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I have a couple of rather basic questions about NAT translation.

For a simple translation like:

ip nat inside source list ACL interface GigabitEthernet 0 overload

If the traffic does not match ACL, it will go out untranslated. So why not just make ACL permit ip any any?

In the case which the outside interface is the WAN, it would waste bandwidth if this traffic went out, either translated or un-translated. So, is there a way to block traffic not translated by NAT from going out? I have tried applying an output ACL on the interface but it ended up blocking even NAT translated traffic.

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  • Did any answer help you? If so, you should accept it so that the question doesn't keep popping up forever, looking for an answer. Alternatively, you could provide and accept your own answer. – Ron Maupin Feb 21 '18 at 14:25
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Suppose you are a business with several blocks of public address space. You want to conserve that address space for your public-facing servers, but your employees get private addressing for their PCs. In this case, you want to NAT the PCs, but not any of the public addressing.

You seem to be thinking like a residential ISP customer, but the Cisco routers are really aimed at businesses, which often have blocks of public addressing. NAT is a kludge to be used only when you must. There is no reason to NAT everything that passes through an interface, and it is often desirable not to.

As far as blocking certain traffic from going out an interface, you are going to need to be much more detailed about what you mean, what you have tried, and why you think it didn't work.

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No ! Generally access -list is configured in such way that outbound traffic initiated from LAN subnets only

Assuming LAN subnet ip pool is 10.40.1.0/24

Then access list would be

Router(config)#access-list 100 permit 10.40.1.0 0.0.0.255 any

Router(config)#ip nat inside source list 100 interfàce gigabit Ethernet 0/0 overload

So there will be no untranslated outbound traffic because traffic will only initiate from LAN subnet 10.40.1.0/24 so this traffic matches access-list and this translates private ip address to public ip address .

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  • The issue is that untranslated traffic will still go out, untranslated. In reality, there are usually more than two subnets on a router. I could enable VRF and Unicast RPF to limit the route and source. But this makes the config over complicated. – some user Jan 23 at 17:38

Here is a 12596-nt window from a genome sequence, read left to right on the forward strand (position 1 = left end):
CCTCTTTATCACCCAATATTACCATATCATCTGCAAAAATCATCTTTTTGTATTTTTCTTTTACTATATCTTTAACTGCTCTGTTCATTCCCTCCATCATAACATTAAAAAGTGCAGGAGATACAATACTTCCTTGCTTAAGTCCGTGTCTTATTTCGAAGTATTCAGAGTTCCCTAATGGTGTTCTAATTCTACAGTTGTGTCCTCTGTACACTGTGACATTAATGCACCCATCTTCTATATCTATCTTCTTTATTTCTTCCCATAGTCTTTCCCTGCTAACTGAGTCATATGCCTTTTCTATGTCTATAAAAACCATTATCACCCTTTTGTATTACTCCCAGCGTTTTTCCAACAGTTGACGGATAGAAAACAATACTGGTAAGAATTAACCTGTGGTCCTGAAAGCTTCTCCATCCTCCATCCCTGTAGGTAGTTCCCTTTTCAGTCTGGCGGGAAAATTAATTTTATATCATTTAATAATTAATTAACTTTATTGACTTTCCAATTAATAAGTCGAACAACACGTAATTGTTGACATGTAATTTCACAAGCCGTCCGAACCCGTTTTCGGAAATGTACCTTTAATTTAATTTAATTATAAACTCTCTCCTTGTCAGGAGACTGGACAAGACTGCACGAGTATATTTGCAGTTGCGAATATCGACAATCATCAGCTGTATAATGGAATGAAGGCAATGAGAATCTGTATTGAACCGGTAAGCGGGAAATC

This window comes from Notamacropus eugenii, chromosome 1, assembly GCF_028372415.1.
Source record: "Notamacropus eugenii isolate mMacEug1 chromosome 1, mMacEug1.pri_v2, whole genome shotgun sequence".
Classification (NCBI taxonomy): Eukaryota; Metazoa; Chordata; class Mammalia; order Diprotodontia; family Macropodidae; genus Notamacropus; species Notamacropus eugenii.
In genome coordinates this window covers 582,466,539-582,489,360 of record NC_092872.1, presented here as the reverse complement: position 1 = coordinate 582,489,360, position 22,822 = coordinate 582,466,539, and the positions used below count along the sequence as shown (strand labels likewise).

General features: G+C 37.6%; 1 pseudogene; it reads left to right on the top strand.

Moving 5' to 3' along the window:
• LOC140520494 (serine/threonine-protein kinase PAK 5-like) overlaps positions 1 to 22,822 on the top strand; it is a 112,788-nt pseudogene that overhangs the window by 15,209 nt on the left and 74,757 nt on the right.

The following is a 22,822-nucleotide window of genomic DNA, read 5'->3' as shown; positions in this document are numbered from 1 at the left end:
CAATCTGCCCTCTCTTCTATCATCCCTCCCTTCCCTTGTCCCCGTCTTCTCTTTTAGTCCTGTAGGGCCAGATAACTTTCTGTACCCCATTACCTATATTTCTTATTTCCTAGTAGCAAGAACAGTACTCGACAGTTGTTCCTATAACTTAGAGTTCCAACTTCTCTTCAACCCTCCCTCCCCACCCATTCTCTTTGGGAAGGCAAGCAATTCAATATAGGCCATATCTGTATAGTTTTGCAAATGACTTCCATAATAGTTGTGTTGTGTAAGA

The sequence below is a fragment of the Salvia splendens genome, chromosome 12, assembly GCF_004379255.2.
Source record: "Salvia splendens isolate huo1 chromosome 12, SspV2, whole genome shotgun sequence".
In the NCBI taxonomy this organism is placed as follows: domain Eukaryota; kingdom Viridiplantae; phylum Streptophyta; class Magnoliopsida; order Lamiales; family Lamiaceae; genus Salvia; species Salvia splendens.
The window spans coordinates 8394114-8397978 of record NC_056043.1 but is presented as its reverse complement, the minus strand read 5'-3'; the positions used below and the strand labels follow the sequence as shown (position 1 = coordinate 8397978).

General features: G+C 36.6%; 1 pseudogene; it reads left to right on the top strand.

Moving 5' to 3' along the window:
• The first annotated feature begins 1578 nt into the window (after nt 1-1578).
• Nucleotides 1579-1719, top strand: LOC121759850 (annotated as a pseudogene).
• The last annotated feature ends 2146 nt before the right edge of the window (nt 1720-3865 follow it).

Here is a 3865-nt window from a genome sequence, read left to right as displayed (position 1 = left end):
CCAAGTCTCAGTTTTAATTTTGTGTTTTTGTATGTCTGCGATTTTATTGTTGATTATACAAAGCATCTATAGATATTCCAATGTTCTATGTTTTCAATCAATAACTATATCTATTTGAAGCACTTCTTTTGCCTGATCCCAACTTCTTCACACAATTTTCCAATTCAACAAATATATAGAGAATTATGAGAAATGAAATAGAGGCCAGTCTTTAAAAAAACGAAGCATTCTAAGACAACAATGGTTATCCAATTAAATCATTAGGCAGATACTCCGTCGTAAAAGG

• If your are having two subnet then make sure create two access-list . Don't leave any traffic going outside interface untranslated – Sagar Uragonda Jan 24 at 8:00
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Correct answer on your question would be two ACL's: one is for actual NAT, and another - outgoing ACL from your WAN interface.

ip access-list extended ACL-NAT
 deny ip any 10.0.0.0 0.255.255.255
 deny ip any 172.16.0.0 0.15.255.255
 deny ip any 192.168.0.0 0.0.255.255
 <HERE YOUR DETAILED RULES THAT ALLOW TRAFFIC TO INTERNET OR permit ip any any>

ip access-list extended ACL-WAN-OUT
 deny ip 10.0.0.0 0.255.255.255 any
 deny ip 172.16.0.0 0.15.255.255 any
 deny ip 192.168.0.0 0.0.255.255 any
 permit ip any any


ip nat inside source list ACL-NAT interface GigabitEthernet 0 overload
interface GigabitEthernet0
 ip access-group ACL-WAN-OUT out
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  • I think you meant to say "permit ip ..." in your ACL-NAT. – some user Nov 26 '17 at 3:50
  • @someuser no, I don’t – Andrey Prokhorov Nov 26 '17 at 22:35
  • @someuser ok, let me explain. ACL-NAT it's your ACL that decides who will be NATted and who will be not. And in first three rules we're denying translation to RFC 1918 networks (local addresses). Then you can replace my <HERE YOUR DETAILED RULES...> line and insert something like permit tcp any any eq 80 443, that will allow HTTP/HTTPS from your any local IP to any external IP. And after ACL-WAN-Out comes in. Here we're denying any LOCAL IP to get out untranslated from your WAN interface, which is GigabitEthernet 0. – Andrey Prokhorov Apr 23 '18 at 7:25

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